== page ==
Lot 398
  • 398

Joan Miró

Estimate
200,000 - 300,000 GBP
bidding is closed

Description

  • Joan Miró
  • OISEAU
  • signed with the monogram (lower left); signed Miró, titled and dated 1/6/1960 on the reverse
  • oil and collage on paper laid down on board

Provenance

Pierre Matisse Gallery, New York
Acquavella Modern Art Gallery, Nevada
Kazumasa Katsuta, Japan (acquired by 1993)

Literature

Yvon Taillandier, Creación Miró 1961, Barcelona, 1962, illustrated in colour p. 53
Fundació Joan Miró, Joan Miró 1893-1993, Barcelona 1993,  no. 213, illustrated p. 434 (titled Ocell)

Catalogue Note

By 1960, when Miró created this work, the artist had fully absorbed the techniques and aesthetic agenda of the Abstract Expressionists. His first introduction to these influences was nearly a decade earlier in New York in 1947, and the experience, the artist would later recall, was like a blow to the solar plexus. Several young painters, including Jackson Pollock, were crediting Miró as their inspiration for their wild, paint-splattered abstractions. In the years that followed, he created works that responded to the enthusiasm of this new generation of American painters and the spontaneity of their art.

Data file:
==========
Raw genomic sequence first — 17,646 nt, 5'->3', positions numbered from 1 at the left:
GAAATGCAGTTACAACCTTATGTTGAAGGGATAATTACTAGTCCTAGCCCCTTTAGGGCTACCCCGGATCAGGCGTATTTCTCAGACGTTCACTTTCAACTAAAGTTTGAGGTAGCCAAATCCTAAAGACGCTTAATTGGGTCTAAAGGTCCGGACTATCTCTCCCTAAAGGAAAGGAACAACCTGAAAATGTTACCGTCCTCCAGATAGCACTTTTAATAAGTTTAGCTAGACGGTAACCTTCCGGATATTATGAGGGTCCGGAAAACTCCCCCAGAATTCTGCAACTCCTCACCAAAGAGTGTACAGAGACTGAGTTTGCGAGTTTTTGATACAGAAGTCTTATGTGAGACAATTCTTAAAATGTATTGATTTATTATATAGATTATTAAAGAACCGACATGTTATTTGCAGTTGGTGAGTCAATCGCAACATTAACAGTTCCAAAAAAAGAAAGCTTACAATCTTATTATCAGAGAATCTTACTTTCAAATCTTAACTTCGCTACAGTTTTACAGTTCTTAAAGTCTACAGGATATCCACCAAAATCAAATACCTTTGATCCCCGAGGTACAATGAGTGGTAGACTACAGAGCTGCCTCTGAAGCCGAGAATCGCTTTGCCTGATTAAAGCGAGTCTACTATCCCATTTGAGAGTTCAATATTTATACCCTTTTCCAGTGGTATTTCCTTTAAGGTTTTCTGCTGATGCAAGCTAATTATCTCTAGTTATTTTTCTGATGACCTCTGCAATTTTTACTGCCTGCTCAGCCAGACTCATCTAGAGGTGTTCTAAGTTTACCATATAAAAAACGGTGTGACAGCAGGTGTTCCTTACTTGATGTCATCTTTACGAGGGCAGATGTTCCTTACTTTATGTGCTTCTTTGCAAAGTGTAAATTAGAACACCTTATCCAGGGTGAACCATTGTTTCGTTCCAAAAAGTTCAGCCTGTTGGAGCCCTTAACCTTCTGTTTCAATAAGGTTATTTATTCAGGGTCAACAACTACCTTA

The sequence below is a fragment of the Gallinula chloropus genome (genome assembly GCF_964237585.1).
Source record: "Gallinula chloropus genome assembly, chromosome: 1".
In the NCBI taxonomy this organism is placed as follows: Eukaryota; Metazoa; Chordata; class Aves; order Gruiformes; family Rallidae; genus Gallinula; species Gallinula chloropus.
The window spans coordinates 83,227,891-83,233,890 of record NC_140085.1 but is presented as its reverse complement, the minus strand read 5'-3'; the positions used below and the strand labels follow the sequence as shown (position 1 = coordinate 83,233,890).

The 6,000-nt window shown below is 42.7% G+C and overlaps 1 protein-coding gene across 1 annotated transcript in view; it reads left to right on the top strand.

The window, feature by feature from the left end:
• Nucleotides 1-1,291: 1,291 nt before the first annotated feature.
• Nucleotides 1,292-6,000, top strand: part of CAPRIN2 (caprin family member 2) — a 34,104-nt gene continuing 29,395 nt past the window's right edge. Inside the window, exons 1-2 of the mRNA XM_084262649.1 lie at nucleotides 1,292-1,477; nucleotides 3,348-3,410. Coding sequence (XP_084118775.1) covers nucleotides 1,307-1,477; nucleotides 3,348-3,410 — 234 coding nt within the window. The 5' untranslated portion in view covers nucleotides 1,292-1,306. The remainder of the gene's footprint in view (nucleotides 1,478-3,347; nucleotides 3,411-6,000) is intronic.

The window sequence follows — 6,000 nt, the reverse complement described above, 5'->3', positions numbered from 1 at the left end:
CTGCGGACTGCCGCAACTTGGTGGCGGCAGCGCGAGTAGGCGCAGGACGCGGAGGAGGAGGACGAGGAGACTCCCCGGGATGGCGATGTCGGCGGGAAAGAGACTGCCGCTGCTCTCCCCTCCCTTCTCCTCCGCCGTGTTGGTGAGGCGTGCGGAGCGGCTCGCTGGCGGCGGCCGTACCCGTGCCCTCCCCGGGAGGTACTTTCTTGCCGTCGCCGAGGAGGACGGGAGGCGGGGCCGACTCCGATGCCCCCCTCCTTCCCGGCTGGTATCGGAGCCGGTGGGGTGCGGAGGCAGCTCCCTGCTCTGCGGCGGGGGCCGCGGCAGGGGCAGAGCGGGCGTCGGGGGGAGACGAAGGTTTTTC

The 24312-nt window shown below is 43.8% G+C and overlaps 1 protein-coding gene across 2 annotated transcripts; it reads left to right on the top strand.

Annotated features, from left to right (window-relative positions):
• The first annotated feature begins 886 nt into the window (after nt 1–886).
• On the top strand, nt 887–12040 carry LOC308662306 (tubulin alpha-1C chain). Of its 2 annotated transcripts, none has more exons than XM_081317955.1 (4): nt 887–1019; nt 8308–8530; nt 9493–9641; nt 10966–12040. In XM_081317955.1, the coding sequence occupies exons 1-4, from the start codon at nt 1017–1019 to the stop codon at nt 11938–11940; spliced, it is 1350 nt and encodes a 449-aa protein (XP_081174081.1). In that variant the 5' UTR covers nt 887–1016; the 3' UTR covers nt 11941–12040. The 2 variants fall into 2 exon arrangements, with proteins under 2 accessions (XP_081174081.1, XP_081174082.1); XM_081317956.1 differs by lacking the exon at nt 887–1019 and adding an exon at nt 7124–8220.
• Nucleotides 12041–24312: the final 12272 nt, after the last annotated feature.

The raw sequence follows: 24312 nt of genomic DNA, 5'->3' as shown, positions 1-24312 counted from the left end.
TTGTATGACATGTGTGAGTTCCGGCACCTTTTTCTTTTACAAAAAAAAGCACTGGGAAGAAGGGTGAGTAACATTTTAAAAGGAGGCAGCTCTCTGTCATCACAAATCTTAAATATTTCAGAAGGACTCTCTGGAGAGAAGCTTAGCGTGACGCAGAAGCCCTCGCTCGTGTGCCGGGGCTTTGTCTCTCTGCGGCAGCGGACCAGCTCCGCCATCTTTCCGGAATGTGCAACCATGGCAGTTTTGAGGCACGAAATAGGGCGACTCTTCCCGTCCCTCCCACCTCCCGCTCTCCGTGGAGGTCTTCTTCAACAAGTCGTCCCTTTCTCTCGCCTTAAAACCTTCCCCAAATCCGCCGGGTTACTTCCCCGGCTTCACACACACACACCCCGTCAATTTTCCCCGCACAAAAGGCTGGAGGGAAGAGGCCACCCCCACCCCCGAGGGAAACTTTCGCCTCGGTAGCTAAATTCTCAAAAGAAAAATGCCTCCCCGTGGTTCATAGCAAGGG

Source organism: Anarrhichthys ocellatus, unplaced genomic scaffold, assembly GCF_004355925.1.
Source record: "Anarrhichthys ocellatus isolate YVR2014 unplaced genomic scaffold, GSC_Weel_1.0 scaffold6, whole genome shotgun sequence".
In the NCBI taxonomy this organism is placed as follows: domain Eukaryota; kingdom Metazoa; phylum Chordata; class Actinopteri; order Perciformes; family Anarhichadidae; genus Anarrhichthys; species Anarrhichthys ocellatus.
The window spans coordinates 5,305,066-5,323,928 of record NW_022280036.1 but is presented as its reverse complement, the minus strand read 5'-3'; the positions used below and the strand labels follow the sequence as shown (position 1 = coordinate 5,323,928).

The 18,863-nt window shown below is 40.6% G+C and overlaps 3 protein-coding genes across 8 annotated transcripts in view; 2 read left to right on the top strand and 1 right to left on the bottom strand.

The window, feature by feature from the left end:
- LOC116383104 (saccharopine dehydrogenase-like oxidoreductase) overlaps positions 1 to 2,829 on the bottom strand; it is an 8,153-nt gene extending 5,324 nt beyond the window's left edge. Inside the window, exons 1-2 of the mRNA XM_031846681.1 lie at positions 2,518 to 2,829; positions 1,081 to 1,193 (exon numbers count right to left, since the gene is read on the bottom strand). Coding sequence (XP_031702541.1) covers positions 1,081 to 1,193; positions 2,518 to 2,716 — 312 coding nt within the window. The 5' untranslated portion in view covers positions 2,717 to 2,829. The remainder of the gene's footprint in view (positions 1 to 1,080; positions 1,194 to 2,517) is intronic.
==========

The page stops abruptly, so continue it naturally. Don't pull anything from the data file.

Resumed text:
Pierre Matisse, the first owner of the present work, had exclusive rights of representation of Miró's work in North America. As John Russell recalled, the relationship between Pierre Matisse and Miró's work had not been instantaneous. The dealer once said that when he first saw Miró's work, it did not attract his curiosity. "And then in 1928 his dealer Pierre Loeb gave me a painting as a bait. There was a blue star and a red dot. I thanked him and put it away in my closet. I just didn't get it. Then one day I went to the Salon des Indépendants in Paris. I suddenly became indifferent and suspicious. I thought that none of those paintings meant anything [...]. I came home, terribly depressed. I took everything off the wall. In the closet I saw the Miró [...]. I did not need to know what it was about. It was a revelation. Life was bursting out everywhere" (quoted in John Russell, Matisse Father and Son, New York, 1999, p. 111).

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